Instead, he attempted to offer an explanation about “protecting” people and how somehow this action was tied to the role for which he was nominated as though it was perhaps some “method” exercise. He could tell halfway through that the audience wasn’t having it. He manages to remember where he is and what’s happening and apologizes to the Academy, though not Rock. It was something of an apology and repaired some of the damage but it wasn’t what we were hoping for.
I told my son that Will screwed up and that a quick apology is the best course of action. Admit what you did was wrong. Seek to repair the relationship quickly. Take time afterward to examine how you got there. With that advice in mind, I’ll offer what I would have said if I had walked up and slapped a grown man in front of the world.
“I’d like to apologize to everyone and especially to Chris Rock for my actions a few minutes ago. To anyone who knows me, that wasn’t me at all. I don’t know entirely why I did it and I’m ashamed and embarrassed. I’m going through a lot right now and I don’t know what else to say except that I’m sorry. Thanks to everyone that helped me win this award… yada yada yada.”
Some have pointed out that Rock’s joke was a cheap shot at a woman who has Alopecia, and thus, should have been out of bounds. I don’t know that that information was widespread public knowledge but if it was known, it was a bridge too far. Further, it was a bad joke in general and Chris admits as much. I also heard Rock made a joke at the 2016 Oscars which may have already established a bit of animosity between the couple and Rock. Fair enough, though both feel like reaching to help justify Will’s actions here. We can still love and respect Will Smith while acknowledging that he screwed up, twice. I hope he patches things up with Rock and gets to a better place soon.
Finally, the academy says violence is never tolerated and their code of conduct shouldn’t have allowed Smith to stay in the building. There’s a push by some to see Smith stripped of his Oscar. That would be a terrible tragedy though it may be the right thing to do. I think if Smith had offered a heartfelt apology at the start of his speech instead of searching for a narrative that would justify his actions the likelihood of losing his Oscar would be minuscule. However, given how things ended I don’t know what happens next.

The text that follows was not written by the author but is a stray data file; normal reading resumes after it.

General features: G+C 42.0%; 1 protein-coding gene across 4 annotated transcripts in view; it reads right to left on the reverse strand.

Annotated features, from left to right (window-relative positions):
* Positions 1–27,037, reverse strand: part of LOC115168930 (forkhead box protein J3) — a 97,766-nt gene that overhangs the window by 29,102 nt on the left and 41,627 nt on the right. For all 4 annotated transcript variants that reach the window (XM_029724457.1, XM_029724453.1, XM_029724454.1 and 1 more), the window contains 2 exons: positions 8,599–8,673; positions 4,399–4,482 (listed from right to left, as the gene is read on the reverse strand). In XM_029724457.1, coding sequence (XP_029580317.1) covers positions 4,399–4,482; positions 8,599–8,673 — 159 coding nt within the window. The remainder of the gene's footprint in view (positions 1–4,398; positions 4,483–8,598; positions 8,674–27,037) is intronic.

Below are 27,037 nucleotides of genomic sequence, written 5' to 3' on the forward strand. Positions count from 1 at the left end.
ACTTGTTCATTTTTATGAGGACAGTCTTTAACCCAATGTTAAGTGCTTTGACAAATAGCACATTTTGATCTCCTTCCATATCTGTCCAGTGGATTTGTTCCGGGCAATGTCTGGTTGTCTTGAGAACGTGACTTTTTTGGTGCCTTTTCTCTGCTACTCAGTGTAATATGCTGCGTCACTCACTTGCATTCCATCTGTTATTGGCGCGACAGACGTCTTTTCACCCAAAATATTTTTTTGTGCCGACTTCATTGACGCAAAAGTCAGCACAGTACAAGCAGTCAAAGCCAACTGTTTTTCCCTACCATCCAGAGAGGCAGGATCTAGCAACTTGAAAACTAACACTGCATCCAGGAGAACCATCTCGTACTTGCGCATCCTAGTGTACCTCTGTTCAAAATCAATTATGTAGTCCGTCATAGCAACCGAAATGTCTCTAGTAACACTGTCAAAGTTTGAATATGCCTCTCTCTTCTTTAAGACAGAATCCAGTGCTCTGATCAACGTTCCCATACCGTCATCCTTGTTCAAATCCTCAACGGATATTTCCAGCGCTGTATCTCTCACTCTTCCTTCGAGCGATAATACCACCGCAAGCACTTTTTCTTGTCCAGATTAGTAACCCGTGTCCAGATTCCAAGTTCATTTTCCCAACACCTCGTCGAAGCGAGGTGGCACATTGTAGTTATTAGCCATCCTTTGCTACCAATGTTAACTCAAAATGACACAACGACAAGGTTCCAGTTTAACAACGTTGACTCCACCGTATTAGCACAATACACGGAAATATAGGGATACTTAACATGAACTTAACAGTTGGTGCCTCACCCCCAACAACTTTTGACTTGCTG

What do you think? Should Smith be stripped of his Oscar or Academy membership for assaulting Chris Rock?
If you’re a reader of this page you know I like to cite videos for things I’ve recently learned and today’s post is no different. I recently listened to a course by the late Professor Patrick Winston of MIT and I was impressed by one piece in particular.
Quality of Speaking [Q= (K, P, T)]
Q = Quality K = Knowledge – The sum of the Speaker’s knowledge P = Practice – How much practice does the speaker have in delivering this knowledge? T = Talent – the X-factor, their innate charisma, presence, etc…
These are listed in order of importance or influence on the result. Knowledge is maybe 50% of the equation. Practice is worth another 35% and Talent brings up the rear at about 15%. What’s that mean exactly?
It means a speaker who knows very little, with little practice, but who has maxed out on Talent is only going to do half as well as a speaker who knows thrice as much and has less talent. However, we’ve all prayed for death when subjected to a dull speaker who knows everything about a tired subject so I imagine there’s a minimum threshold for talent required to clear a qualifying bar for reasonable quality.
Later in the video, Winston relates a conversation with some smart associates where they revealed what they were looking for when hiring a candidate. Their conclusion was: 1. Vision 2. That they’ve done something
It makes enough sense. You want someone that has a philosophy that propels them forward, these are usually referred to as self-starters. Further, it would be best if their vision has been so propulsive as to cause them to complete something in their career. What have they made or remade, before meeting you? Are there better indicators of future success than these?